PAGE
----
Regrettably, such joys remain suggestions, and Haneke’s vision appears to be as bleak as ever. Enjoying his unwarranted reputation as Europe’s most serious filmmaker, he’s cleverly and pugnaciously titled his film “Love”, which in French phonetically suggests “a mort” – i.e., Death. That’s the overriding concern here: a painstaking view of a slow, debilitating end shared by two people. The film might be an empirical confirmation of a monologue delivered by Ray Winstone in 44 Inch Chest, about what love really means: sparked by the remnants of romance, it’s more to do with embarking upon full-time care of your partner as she wets herself, is unable to eat, drink or bathe unaided and is, finally, incapable of articulating herself.

This is necessarily difficult viewing driven by powerful performances from Riva and Trintignant. Each could reasonably be an older version of the equivalents in Funny Games or Hidden. Both undergoes a physical change over the film – hers is more obvious, but his is just as effective, evincing the realities of old age with facial and bodily nuance. One scene sees Georges sack a second nurse whose services he has only recently asked for – the rude manner in which he does so is incredibly complex, and her own anger is palpable and valid.

Unfortunately, such encounters are few and far between, and Haneke seems to have made certain conceptual decisions that have made his portrait a comparatively easy one. In making his protagonists wealthy enough to withdraw almost completely from society, Haneke ensures his film needn’t bother itself with the ongoing socio-economic crises that are plaguing his continent at present. While Hidden, arguably his best film, aspired to preposterous analogies between Eurocentric colonialism and an act of violence committed by an unthinking eight-year-old in such a way as to disguise its own fallacies, Amour is a literal retreat from a wider social fabric. It’s not essentialist in the same way as Sokurov’s Mother and Son (1997), but it’s still noticeably removed from any more pressing social concerns. Of course, any artist should be free to work on any theme they choose, but Amour's critical reception at Cannes this year is frankly indicative of intellectual confusion.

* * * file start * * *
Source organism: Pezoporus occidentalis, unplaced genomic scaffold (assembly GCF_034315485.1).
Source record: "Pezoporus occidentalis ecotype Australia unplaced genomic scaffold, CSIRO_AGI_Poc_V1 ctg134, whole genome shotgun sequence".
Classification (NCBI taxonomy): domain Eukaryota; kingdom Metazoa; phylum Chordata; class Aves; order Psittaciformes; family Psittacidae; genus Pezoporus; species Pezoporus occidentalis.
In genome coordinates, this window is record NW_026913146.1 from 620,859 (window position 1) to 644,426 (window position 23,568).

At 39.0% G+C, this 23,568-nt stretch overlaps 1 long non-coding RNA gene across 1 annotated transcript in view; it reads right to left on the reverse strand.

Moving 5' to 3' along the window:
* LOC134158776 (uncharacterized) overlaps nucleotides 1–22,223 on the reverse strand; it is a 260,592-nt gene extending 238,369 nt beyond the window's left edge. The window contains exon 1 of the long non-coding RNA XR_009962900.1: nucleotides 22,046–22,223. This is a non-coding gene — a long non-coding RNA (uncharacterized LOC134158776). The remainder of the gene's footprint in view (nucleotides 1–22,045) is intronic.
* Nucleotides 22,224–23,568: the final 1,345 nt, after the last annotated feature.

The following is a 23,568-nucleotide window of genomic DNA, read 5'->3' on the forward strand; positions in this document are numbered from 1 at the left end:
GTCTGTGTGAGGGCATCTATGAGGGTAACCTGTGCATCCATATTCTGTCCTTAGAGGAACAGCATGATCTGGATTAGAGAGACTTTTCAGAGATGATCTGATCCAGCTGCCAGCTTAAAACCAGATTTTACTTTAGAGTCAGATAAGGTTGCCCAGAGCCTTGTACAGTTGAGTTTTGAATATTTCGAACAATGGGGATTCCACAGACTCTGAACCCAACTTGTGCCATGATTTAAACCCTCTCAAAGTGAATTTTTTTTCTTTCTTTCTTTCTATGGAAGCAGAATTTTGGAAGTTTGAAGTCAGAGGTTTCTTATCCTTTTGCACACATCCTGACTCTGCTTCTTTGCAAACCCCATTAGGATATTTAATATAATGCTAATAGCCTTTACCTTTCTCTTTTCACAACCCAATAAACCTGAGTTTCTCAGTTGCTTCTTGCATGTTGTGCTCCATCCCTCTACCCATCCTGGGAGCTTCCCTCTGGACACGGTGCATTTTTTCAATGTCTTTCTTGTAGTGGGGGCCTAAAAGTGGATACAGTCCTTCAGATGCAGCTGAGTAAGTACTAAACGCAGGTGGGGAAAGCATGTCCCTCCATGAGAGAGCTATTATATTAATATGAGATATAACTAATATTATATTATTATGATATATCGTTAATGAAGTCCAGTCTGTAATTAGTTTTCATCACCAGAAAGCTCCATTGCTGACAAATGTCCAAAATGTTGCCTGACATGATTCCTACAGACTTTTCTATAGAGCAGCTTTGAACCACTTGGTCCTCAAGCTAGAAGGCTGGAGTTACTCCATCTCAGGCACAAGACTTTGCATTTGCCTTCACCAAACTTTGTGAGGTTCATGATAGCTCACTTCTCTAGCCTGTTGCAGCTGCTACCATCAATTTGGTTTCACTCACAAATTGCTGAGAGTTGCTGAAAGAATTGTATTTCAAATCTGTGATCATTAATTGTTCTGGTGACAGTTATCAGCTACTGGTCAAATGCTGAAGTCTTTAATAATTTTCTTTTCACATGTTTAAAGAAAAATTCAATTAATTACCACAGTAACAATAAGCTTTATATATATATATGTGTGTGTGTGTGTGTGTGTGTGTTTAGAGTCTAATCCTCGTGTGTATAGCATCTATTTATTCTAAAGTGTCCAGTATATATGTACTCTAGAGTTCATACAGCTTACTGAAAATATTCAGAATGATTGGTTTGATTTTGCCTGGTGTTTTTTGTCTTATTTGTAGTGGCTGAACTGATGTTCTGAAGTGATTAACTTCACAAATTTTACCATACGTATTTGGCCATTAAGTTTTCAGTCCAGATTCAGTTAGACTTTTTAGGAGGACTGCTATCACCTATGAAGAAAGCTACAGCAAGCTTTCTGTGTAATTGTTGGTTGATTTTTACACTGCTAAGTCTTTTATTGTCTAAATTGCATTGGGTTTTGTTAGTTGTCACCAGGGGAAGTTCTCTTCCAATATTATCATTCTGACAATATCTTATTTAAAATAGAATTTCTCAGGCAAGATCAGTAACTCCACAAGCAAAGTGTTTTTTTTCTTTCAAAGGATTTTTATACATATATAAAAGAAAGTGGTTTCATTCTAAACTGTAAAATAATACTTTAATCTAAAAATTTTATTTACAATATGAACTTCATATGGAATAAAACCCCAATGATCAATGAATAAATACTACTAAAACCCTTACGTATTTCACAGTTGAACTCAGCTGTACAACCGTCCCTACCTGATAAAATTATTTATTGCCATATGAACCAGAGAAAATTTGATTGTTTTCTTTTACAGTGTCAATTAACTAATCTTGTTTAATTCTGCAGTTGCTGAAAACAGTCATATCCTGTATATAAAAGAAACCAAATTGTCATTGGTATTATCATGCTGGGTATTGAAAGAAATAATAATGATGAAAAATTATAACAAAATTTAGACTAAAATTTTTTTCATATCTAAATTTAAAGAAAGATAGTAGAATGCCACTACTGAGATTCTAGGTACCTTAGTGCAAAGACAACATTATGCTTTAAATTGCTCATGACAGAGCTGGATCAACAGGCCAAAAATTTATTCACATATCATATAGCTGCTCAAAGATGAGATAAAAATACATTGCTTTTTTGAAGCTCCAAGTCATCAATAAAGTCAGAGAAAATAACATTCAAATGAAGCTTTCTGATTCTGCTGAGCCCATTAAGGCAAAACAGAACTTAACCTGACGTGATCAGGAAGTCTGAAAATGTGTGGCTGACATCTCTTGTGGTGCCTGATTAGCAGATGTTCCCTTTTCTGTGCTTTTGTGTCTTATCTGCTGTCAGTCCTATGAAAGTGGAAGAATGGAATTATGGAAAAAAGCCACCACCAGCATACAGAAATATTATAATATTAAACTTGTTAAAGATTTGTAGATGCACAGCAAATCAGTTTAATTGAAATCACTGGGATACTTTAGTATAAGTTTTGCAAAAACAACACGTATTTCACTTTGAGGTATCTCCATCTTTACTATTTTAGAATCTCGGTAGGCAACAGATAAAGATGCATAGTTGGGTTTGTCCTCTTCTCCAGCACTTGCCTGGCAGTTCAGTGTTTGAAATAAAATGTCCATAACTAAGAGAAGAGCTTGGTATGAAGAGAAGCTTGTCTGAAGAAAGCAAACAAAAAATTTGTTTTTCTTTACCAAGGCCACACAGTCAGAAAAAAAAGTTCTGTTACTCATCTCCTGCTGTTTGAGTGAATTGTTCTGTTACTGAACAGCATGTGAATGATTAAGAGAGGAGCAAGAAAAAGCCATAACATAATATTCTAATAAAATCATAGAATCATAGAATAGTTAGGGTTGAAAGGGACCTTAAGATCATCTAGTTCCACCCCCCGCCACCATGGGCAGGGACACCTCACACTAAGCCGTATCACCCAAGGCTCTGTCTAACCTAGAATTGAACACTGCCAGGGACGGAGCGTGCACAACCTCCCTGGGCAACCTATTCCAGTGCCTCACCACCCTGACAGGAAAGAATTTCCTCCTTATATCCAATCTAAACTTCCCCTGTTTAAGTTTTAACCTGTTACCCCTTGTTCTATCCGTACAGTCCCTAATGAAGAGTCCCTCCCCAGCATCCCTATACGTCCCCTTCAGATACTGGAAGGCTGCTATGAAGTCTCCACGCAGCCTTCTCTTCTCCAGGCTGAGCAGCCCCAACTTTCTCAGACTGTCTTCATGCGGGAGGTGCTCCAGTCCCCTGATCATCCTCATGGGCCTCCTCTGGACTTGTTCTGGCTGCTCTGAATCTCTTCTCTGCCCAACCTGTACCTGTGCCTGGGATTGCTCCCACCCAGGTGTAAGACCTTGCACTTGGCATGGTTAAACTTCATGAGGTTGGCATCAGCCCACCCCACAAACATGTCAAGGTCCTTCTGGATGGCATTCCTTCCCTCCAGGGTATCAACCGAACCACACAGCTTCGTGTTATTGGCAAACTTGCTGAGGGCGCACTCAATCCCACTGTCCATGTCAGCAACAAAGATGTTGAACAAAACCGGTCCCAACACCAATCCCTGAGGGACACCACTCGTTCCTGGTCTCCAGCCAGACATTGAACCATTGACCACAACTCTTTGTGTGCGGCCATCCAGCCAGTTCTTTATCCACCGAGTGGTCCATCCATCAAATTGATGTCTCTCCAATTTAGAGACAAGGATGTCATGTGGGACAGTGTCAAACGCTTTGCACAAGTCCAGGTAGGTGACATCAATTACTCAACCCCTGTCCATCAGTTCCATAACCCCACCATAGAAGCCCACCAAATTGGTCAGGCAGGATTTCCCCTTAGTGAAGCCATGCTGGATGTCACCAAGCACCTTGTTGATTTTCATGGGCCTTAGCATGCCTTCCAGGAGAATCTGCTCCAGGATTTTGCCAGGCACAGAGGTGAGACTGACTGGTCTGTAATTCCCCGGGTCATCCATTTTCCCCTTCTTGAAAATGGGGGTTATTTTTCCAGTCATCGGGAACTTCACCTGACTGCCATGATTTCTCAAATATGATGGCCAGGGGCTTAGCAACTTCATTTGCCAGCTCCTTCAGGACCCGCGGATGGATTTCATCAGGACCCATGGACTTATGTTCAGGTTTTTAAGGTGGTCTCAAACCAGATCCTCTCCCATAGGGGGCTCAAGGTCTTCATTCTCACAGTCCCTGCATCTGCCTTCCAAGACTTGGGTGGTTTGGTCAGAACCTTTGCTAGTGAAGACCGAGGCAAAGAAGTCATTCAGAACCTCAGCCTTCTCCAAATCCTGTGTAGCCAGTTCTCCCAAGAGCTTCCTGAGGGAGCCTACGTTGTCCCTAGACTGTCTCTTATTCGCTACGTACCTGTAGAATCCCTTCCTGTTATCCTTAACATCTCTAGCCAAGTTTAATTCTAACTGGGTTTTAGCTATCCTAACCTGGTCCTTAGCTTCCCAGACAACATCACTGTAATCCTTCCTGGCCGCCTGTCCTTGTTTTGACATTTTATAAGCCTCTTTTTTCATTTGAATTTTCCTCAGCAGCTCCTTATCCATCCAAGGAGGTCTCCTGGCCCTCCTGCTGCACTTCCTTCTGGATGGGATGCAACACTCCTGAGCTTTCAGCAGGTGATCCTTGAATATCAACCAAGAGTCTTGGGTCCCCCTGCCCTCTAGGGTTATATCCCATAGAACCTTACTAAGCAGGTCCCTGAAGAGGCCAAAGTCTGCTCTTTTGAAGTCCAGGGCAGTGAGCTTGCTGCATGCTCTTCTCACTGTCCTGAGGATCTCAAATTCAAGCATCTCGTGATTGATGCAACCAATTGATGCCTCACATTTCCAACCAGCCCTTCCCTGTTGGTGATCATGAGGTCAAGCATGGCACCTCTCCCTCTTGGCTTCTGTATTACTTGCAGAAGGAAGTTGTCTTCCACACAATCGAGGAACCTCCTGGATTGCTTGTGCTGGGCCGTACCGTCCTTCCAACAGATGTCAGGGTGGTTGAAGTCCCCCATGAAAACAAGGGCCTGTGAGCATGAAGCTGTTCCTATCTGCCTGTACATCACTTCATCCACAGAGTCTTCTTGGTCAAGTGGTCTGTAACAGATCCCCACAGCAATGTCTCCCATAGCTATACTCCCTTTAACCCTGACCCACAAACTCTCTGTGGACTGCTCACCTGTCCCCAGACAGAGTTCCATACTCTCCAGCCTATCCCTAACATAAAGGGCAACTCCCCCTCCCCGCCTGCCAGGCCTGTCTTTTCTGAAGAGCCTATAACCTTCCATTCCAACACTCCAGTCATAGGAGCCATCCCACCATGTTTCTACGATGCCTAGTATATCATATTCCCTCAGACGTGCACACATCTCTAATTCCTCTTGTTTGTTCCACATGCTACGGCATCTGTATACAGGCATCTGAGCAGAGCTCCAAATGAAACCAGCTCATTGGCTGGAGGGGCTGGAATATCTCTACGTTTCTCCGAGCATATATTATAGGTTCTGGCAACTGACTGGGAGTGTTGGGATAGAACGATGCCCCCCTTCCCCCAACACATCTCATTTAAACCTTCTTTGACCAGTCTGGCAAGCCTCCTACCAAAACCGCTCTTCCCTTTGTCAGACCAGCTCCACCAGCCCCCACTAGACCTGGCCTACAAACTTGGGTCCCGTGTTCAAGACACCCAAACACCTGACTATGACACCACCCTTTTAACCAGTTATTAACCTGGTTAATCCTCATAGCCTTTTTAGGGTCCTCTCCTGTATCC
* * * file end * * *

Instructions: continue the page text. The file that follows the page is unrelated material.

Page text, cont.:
Furthermore, Haneke is still adamant in imbuing a sense of genre intrigue into what should be (and, to be fair, is) his most sincerely heartbreaking film: beginning the film in the way that he does – Anna is found dead, laid out on her bed as if at a wake – lends it a mystery and something resembling dramatic irony, neither of which are needed. This comes off as disingenuous, while self-reflexive nods to his own audience – the film's second shot is of a packed theatre of people attending a piano concert, framed like a mirror image of those watching the film in a cinema – appear by this point to be childish and tired. Though there are shifts towards a brand of filmmaking that can finally be taken seriously here, Amour continues its director’s singularly chilly – and apparently winning – view of the world. Where else, we must finally ask, is an apparently self-loathing member of the petit-bourgeois intelligentsia to turn at this point in his career other than to a prolonged death?

[First posted on 11 October at Front Row Reviews.]